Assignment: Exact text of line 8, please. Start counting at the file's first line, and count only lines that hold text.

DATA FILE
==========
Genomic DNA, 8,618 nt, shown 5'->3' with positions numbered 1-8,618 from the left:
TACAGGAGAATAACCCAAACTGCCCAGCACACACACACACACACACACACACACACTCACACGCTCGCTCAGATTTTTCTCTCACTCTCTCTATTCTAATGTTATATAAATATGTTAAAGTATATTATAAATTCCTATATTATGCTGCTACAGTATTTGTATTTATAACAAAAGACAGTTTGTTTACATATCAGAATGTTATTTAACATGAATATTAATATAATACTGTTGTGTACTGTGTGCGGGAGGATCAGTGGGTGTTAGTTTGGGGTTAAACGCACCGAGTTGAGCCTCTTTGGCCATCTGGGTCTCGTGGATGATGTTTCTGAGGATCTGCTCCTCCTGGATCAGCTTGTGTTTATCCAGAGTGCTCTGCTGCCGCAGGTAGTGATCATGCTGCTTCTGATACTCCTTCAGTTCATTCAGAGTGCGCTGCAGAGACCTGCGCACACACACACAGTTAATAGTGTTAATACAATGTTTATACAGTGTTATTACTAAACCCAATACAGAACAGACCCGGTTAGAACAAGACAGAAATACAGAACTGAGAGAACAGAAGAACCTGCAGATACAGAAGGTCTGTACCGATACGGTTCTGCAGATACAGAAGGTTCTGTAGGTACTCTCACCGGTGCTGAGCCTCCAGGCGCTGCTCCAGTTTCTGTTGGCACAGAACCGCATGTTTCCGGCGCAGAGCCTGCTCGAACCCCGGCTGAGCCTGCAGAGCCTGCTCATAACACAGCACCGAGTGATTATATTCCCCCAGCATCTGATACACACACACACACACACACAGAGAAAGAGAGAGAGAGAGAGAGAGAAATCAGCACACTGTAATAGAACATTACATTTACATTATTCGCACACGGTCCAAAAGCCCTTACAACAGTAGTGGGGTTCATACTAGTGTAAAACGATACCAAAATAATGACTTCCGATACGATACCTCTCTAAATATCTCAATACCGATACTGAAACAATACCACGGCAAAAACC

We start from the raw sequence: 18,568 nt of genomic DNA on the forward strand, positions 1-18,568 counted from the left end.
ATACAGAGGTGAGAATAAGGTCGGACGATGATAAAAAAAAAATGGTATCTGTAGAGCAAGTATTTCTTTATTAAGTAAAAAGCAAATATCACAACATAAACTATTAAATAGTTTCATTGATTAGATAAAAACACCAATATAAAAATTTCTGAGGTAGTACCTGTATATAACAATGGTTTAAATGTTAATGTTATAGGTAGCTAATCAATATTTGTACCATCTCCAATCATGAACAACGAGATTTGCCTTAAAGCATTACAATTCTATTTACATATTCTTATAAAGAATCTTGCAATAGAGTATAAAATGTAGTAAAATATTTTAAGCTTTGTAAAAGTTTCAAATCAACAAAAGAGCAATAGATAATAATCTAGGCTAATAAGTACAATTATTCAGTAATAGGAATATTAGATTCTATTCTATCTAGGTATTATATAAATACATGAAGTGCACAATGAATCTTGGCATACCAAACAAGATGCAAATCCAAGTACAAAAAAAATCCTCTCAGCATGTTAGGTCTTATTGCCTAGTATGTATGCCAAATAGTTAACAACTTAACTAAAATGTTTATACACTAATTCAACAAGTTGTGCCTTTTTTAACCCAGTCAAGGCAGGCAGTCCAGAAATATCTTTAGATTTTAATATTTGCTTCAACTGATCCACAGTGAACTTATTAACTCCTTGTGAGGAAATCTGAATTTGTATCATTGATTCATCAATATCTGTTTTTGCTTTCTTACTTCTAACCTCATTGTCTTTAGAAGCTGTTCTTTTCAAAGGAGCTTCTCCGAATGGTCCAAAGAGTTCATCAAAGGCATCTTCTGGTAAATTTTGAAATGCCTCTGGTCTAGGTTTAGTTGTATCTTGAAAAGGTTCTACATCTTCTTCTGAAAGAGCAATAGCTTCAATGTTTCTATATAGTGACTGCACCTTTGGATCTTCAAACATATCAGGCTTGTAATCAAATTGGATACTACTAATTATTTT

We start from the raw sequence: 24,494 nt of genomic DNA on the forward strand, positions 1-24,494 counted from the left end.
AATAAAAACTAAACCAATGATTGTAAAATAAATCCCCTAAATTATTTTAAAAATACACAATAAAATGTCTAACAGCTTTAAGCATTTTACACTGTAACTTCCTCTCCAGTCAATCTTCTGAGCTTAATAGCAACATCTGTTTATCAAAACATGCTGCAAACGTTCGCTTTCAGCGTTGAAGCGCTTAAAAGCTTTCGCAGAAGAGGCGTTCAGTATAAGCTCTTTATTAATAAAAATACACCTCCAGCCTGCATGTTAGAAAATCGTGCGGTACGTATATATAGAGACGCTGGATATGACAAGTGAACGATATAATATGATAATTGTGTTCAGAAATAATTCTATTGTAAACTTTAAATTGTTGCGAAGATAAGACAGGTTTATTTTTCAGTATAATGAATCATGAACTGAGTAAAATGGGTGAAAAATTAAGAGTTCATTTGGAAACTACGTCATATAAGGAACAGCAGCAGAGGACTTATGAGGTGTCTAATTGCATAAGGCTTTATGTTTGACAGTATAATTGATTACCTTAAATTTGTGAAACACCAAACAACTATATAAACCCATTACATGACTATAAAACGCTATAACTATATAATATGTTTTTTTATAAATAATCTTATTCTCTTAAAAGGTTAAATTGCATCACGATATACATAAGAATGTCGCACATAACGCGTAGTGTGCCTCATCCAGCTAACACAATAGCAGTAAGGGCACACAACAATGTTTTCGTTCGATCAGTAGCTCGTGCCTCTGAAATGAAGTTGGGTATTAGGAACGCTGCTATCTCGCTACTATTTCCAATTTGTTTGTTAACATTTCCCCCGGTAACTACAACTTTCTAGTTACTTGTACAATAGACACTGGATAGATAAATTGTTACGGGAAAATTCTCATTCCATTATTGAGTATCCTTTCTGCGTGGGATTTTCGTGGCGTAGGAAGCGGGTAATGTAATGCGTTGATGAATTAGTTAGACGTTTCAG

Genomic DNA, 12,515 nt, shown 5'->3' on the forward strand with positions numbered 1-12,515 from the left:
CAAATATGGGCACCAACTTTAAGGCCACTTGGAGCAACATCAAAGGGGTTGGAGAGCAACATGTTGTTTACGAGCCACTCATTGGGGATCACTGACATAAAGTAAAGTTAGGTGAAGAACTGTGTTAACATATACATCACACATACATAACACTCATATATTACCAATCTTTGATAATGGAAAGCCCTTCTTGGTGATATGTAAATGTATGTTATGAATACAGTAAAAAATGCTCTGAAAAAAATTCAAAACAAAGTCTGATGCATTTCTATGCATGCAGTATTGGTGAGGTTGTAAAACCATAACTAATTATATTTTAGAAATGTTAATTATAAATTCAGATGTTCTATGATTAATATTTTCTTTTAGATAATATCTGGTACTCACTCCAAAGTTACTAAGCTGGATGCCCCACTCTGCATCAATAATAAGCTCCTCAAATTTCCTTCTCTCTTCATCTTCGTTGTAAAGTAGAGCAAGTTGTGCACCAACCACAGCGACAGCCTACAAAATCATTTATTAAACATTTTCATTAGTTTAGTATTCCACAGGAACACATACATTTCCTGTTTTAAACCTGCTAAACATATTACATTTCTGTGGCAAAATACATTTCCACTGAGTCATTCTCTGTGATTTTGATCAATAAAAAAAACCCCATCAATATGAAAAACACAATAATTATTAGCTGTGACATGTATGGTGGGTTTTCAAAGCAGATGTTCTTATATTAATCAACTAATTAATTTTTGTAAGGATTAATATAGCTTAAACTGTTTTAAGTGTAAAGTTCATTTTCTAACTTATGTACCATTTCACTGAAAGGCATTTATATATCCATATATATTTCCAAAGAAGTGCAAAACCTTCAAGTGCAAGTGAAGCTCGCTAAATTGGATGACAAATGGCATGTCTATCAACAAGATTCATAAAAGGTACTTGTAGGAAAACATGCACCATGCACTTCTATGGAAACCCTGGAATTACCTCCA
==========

CAAATATGGGCACCAACTTTAAGGCCACTTGGAGCAACATCAAAGGGGTTGGAGAGCAACATGTTGTTTACGAGCCACTCATTGGGGATCACTGACATAAAGTAAAGTTAGGTGAAGAACTGTGTTAACATATACATCACACATACATAACACTCATATATTACCAATCTTTGATAATGGAAAGCCCTTCTTGGTGATATGTAAATGTATGTTATGAATACAGTAAAAAATGCTCTGAAAAAAATTCAAAACAAAGTCTGATGCATTTCTATGCATGCAGTATTGGTGAGGTTGTAAAACCATAACTAATTATATTTTAGAAATGTTAATTATAAATTCAGATGTTCTATGATTAATATTTTCTTTTAGATAATATCTGGTACTCACTCCAAAGTTACTAAGCTGGATGCCCCACTCTGCATCAATAATAAGCTCCTCAAATTTCCTTCTCTCTTCATCTTCGTTGTAAAGTAGAGCAAGTTGTGCACCAACCACAGCGACAGCCTACAAAATCATTTATTAAACATTTTCATTAGTTTAGTATTCCACAGGAACACATACATTTCCTGTTTTAAACCTGCTAAACATATTACATTTCTGTGGCAAAATACATTTCCACTGAGTCATTCTCTGTGATTTTGATCAATAAAAAAAACCCCATCAATATGAAAAACACAATAATTATTAGCTGTGACATGTATGGTGGGTTTTCAAAGCAGATGTTCTTATATTAATCAACTAATTAATTTTTGTAAGGATTAATATAGCTTAAACTGTTTTAAGTGTAAAGTTCATTTTCTAACTTATGTACCATTTCACTGAAAGGCATTTATATATCCATATATATTTCCAAAGAAGTGCAAAACCTTCAAGTGCAAGTGAAGCTCGCTAAATTGGATGACAAATGGCATGTCTATCAACAAGATTCATAAAAGGTACTTGTAGGAAAACATGCACCATGCACTTCTATGGAAACCCTGGAATTACCTCCA